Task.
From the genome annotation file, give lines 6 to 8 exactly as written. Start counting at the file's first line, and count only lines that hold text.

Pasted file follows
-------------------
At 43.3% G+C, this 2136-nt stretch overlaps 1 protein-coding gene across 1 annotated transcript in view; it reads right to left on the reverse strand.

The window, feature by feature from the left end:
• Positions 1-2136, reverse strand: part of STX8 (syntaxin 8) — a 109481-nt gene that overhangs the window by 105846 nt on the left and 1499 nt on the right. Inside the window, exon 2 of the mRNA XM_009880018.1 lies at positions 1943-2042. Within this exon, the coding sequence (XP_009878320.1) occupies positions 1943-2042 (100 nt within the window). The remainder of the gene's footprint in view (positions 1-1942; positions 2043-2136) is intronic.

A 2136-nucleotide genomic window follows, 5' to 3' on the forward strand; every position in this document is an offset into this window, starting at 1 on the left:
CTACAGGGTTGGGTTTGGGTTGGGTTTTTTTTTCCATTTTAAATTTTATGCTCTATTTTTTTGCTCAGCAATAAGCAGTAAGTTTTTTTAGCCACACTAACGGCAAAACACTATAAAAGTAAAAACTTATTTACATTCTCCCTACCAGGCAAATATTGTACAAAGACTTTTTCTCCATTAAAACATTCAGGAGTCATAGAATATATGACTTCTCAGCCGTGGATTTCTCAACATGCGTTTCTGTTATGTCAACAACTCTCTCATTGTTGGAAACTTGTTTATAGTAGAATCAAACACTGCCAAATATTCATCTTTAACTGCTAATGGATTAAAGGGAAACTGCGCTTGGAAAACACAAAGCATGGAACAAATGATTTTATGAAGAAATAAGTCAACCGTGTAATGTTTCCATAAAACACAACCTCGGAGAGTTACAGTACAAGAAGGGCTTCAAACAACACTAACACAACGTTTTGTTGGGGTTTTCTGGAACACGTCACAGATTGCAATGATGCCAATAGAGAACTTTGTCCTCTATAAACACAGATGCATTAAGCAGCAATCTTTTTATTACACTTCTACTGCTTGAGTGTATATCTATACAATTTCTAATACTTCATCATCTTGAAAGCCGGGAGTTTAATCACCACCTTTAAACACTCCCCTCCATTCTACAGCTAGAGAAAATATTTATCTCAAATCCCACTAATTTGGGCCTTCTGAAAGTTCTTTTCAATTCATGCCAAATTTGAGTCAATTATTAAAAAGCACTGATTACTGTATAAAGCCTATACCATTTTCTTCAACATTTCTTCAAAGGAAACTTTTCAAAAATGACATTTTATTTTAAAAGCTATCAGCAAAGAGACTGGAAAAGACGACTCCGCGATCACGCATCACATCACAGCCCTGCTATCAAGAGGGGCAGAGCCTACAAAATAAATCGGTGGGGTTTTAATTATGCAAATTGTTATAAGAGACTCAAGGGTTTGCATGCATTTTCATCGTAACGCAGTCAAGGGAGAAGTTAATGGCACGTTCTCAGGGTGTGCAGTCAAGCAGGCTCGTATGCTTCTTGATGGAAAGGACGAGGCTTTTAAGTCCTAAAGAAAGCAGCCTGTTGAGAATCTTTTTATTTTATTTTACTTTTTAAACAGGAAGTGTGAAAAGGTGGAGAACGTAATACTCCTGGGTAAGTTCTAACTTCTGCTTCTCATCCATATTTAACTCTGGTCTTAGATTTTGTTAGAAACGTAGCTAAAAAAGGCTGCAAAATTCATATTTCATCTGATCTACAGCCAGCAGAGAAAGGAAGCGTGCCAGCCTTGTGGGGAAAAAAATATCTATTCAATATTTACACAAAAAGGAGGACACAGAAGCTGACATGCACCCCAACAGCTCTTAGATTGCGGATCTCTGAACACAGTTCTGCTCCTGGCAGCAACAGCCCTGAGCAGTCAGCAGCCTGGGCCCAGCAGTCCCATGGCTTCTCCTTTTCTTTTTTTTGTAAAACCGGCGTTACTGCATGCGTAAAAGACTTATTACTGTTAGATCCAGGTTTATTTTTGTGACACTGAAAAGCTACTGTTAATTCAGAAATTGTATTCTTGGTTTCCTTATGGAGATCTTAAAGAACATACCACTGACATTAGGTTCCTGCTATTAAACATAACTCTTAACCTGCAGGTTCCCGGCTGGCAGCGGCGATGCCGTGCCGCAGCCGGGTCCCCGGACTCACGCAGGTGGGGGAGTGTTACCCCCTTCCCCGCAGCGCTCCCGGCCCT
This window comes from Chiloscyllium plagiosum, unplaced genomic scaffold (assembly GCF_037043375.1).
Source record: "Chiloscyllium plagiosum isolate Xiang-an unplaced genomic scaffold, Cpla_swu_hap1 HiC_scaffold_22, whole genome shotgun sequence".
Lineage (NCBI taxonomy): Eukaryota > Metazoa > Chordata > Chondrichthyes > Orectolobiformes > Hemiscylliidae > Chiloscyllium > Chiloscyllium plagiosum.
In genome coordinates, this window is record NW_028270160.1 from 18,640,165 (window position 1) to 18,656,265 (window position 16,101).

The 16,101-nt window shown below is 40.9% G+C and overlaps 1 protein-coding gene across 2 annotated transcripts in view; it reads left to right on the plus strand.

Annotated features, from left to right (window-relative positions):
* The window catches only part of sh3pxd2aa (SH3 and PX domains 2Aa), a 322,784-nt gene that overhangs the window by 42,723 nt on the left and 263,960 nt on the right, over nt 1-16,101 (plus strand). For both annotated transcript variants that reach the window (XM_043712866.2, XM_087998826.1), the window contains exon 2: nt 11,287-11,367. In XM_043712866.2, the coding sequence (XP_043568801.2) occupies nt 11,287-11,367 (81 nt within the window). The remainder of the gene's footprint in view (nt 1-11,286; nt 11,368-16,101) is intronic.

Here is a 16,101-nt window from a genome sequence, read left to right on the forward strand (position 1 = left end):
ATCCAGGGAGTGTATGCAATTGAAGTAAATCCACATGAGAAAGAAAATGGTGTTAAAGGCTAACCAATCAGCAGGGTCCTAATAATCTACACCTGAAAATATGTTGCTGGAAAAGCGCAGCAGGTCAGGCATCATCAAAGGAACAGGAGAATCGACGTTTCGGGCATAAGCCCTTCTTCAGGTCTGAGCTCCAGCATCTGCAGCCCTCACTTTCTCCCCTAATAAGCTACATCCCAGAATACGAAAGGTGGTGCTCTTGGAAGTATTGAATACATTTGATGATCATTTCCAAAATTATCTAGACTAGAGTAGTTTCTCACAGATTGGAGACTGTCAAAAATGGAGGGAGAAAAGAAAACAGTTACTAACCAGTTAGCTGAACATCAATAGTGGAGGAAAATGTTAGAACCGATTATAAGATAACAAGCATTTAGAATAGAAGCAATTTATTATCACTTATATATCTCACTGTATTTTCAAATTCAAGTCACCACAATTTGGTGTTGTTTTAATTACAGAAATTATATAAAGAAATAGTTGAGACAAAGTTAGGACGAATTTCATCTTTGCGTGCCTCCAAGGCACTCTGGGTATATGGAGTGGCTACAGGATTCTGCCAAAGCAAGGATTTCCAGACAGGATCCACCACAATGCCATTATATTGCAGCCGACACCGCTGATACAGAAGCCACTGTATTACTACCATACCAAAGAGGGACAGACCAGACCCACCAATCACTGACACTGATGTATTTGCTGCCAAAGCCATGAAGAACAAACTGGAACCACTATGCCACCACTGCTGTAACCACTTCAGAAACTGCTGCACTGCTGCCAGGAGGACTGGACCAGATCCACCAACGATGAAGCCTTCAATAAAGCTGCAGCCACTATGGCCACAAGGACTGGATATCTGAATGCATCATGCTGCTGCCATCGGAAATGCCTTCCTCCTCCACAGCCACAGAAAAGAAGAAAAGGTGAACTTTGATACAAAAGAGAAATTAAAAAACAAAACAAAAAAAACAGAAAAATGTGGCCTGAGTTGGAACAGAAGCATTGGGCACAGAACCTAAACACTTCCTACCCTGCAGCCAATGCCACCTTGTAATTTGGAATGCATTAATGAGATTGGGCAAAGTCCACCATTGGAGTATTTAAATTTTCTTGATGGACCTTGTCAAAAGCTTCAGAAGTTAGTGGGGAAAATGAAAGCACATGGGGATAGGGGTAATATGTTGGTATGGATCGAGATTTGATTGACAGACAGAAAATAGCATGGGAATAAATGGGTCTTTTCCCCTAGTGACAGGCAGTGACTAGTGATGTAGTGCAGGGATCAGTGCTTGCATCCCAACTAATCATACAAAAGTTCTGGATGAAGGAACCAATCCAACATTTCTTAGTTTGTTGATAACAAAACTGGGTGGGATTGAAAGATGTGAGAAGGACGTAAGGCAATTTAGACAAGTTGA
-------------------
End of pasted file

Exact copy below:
This window comes from Chiloscyllium plagiosum, unplaced genomic scaffold (assembly GCF_037043375.1).
Source record: "Chiloscyllium plagiosum isolate Xiang-an unplaced genomic scaffold, Cpla_swu_hap1 HiC_scaffold_22, whole genome shotgun sequence".
Lineage (NCBI taxonomy): Eukaryota > Metazoa > Chordata > Chondrichthyes > Orectolobiformes > Hemiscylliidae > Chiloscyllium > Chiloscyllium plagiosum.